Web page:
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Marillion - The Originals CD (album) cover





4.12 | 14 ratings

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4 stars Review Nš 264

"The Originals" is a very special compilation of Marillion and was released in 1995. This is a package that includes their three first studio albums, "Script For A Jester's Tear", released in 1983, "Fugazi", released in 1984, and "Misplaced Childhood", released in 1987. This is a very good and interesting compilation from the band because it includes practically all the studio albums from Fish era, with the exception of "Clutching At Straws", released in 1989.

"Script For A Jester's Tear", "Fugazi" and "Misplaced Childhood" are three fundamental albums of Marillion because they represent the beginning of the band and the neo-prog sub-genre. They are probably, the three best representatives of their music in Fish's era, and for many, like me, "Script For A Jester's Tear" and "Misplaced Childhood" are the two greatest masterpieces from the band. So, we are in presence of three great progressive rock albums from the 80's.

As I've already reviewed these three albums previously on Progarchives, in a more extensive way, I'm not going to do it again. So, if you are interested to know, in more detail, what I wrote about them before, I invite you to read those my three reviews. However, in here I'm going to write something about them in a more short way. So, of course, I'm not going to analyze them track by track, as I did before, but I'm only going to make a global appreciation of the albums.

"Script For A Jester's Tear": "Script For A Jester's Tear" was released after their fantastic EP "Market Square Heroes". It's commonly accepted that it's with "Misplaced Childhood" the two best studio albums released by the group in the music era of Fish. In a certain way it was as important as "In The Court Of The Crimson King" of King Crimson was for the progressive rock music in the 70's. It's true that in the summer of 1982 the punk explosion was gone but remained some echoes, a parade of a new romantic musical movement. So, when the music world seemed to be at the mercy of the new romantics, "Script For A Jester's Tear" represents a landmark and a breath of fresh air that progressive rock music, so needed at the time. We can even say that since "Script For A Jester's Tear" the world of progressive rock has raised again and no longer was the same. Somehow, it opened the doors to the boom of the progressive roc in the 90's.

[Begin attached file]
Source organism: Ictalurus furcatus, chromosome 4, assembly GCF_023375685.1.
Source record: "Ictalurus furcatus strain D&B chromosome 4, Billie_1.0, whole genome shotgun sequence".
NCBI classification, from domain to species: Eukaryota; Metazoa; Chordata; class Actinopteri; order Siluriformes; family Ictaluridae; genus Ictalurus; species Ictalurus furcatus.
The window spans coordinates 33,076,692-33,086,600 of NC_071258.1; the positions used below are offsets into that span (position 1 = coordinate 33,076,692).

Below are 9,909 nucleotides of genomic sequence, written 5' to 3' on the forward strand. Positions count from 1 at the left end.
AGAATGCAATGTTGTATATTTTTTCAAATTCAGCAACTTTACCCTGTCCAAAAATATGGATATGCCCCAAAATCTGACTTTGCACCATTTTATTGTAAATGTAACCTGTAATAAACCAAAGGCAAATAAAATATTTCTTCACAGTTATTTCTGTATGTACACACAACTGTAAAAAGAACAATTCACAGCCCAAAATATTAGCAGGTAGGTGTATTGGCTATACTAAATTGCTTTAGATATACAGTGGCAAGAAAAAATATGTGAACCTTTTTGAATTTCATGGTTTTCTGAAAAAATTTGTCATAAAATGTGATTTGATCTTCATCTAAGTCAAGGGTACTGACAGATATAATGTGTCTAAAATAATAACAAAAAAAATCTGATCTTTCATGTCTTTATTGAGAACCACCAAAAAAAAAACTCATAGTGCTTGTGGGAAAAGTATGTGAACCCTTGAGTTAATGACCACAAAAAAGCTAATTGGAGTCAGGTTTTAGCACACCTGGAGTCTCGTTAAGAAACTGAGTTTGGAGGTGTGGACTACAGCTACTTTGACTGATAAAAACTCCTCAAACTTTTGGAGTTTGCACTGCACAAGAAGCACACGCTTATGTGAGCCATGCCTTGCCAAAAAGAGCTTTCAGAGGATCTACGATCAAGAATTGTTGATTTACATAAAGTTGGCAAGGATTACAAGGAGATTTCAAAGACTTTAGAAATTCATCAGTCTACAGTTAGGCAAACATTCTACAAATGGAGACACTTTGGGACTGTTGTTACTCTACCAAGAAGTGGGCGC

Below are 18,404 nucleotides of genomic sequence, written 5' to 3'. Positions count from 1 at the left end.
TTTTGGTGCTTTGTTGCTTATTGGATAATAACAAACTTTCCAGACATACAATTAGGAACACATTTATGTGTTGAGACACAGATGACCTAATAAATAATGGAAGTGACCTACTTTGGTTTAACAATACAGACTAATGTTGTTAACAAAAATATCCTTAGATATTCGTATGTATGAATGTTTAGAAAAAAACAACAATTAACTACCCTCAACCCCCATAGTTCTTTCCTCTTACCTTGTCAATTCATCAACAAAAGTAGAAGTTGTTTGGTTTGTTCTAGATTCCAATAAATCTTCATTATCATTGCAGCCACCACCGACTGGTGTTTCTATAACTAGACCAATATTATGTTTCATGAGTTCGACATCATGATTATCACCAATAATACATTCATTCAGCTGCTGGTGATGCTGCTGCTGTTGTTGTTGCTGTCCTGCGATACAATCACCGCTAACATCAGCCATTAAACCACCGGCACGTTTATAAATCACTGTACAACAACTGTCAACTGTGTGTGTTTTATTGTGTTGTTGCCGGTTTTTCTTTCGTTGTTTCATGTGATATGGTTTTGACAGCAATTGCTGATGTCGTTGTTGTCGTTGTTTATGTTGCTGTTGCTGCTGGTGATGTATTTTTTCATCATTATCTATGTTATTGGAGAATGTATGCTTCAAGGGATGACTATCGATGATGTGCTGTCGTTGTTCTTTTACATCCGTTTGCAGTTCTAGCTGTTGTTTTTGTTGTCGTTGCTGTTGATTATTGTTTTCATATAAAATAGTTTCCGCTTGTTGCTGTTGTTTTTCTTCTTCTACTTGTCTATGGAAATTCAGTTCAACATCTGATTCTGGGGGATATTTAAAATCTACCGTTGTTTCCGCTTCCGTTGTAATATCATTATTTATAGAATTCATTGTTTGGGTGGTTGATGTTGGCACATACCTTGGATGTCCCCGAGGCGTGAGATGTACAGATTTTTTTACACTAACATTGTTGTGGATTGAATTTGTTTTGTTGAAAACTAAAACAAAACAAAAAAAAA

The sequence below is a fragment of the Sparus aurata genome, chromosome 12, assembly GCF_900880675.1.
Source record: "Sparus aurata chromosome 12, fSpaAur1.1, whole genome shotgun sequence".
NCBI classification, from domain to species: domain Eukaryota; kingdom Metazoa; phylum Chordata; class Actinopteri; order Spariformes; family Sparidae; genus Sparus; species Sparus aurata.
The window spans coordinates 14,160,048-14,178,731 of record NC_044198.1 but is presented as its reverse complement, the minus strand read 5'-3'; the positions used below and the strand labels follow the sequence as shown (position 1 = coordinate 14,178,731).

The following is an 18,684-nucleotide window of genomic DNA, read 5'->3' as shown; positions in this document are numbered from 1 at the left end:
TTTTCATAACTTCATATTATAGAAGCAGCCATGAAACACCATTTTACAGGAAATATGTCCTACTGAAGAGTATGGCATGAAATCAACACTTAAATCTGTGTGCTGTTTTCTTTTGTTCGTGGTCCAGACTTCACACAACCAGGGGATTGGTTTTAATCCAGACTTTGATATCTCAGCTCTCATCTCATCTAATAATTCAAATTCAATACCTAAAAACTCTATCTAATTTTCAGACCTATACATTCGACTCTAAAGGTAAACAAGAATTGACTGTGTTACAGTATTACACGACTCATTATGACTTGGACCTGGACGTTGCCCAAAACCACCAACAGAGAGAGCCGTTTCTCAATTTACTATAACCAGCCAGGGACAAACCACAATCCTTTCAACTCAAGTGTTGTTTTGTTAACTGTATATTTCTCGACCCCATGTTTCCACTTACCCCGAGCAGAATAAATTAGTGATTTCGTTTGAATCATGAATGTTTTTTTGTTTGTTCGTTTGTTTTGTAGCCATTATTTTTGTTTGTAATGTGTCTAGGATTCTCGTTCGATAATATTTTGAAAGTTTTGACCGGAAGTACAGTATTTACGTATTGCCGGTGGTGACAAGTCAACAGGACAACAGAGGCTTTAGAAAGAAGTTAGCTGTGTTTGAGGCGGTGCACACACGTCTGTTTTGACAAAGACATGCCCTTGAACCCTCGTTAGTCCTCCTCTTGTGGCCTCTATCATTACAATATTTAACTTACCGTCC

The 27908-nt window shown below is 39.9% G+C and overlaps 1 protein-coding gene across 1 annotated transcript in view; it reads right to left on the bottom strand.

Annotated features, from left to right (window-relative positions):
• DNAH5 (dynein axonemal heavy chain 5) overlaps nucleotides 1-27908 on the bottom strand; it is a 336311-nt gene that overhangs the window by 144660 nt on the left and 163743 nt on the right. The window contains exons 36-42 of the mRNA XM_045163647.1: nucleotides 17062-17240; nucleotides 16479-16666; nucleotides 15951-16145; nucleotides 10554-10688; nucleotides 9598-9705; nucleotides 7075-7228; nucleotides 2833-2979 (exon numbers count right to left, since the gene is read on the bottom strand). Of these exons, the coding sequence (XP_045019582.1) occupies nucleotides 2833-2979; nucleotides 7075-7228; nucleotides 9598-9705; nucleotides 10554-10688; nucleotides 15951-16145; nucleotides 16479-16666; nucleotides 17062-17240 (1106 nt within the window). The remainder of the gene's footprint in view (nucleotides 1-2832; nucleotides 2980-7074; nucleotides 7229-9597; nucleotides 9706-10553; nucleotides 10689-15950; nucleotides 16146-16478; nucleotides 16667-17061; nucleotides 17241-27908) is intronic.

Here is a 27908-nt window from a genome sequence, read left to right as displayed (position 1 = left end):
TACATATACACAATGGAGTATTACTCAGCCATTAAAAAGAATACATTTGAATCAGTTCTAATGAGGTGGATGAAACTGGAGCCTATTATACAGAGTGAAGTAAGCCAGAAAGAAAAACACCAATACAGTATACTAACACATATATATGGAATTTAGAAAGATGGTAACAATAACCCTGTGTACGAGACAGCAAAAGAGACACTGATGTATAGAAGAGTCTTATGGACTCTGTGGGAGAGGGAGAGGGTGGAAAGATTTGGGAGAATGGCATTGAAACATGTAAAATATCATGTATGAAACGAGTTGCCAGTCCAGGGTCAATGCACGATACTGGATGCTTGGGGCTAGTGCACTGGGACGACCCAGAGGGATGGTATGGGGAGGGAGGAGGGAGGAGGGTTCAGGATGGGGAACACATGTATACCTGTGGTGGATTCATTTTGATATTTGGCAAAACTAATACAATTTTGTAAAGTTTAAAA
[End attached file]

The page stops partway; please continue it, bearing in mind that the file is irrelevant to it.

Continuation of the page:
"Fugazi": In relation to "Script For A Jester's Tear", "Fugazi" shows some musical differences. Marillion streamlined the intricacies of group's progressive rock leanings for a more straight ahead rock identity. Still, it remains clearly a Marillion's album. We even can say that, in a certain way, "Fugazi" remarks Marillion's consistency on their musical direction solidifying the group. Perhaps "Fugazi" is the weakest album of Marillion in Fish's era. But saying this, it seems like a sacrilege. Marillion has no weak albums in Fish's era. So, "Fugazi" is still a great piece of music. It's true that "Fugazi" has two tracks with musical quality below from the others, "Emerald Lies" and "She Chameleon". So, for that motif, "Fugazi" can't be considered a masterpiece, as happened with their preceding album "Script For A Jester's Tear" and their following album "Misplaced Childhood". But, "Fugazi" remains, for me and without any doubt, a great piece of music. "Fugazi" is an excellent album that can be recommended to all progressive rock fans, just simply if you don't compare it, too much, with the previous one, because there's music here for every progressive rock fan to love.

"Misplaced Childhood": "Misplaced Childhood" is a conceptual album, the first conceptual album released by the group. With its lush production and mix, this album became the greatest commercial triumph of the band, especially in Europe where the group raised the peak of their fame and became known as one of the most famous progressive rock bands in the world. The album featured also the most successful single of the group, "Kayleigh". "Lavender" was another song that was also released as a single and it was also a great commercial success. Besides, it's their most commercially successful album. "Misplaced Childhood" is, for many, their best studio album, either. Even Mike Portnoy considered it the best Marillion's album of all time. With "Misplaced Childhood", Marillion proved they weren't a clone of Genesis and with it they reached the status of be considered one of the best progressive rock bands in the world.

Conclusion: If you have already these three studio albums you don't need to buy this compilation. Despite the box comes in a special miniature double album's sleeve, it hasn't practically anything new to offer, like bonus tracks. However, if you don't have these three albums yet, this is an excellent alternative for buying these albums. By the other hand, if you are a hard fan of the group, this is a rarity and certainly it would be a truly delight for you as a complement of your progressive rock collection. But if you don't have these albums already, it's urgent to buy all the three. These three albums represent some of the best progressive rock pages written in the 80's. When the times were against the progressive rock music bands, which would later be called neo-prog bands such as Marillion, IQ and Pendragon, it was very importants for the spirit of prog. So, these three albums made part of some of the best prog, made in those times.

Prog is my Ferrari. Jem Godfrey (Frost*)

VianaProghead | 4/5 |


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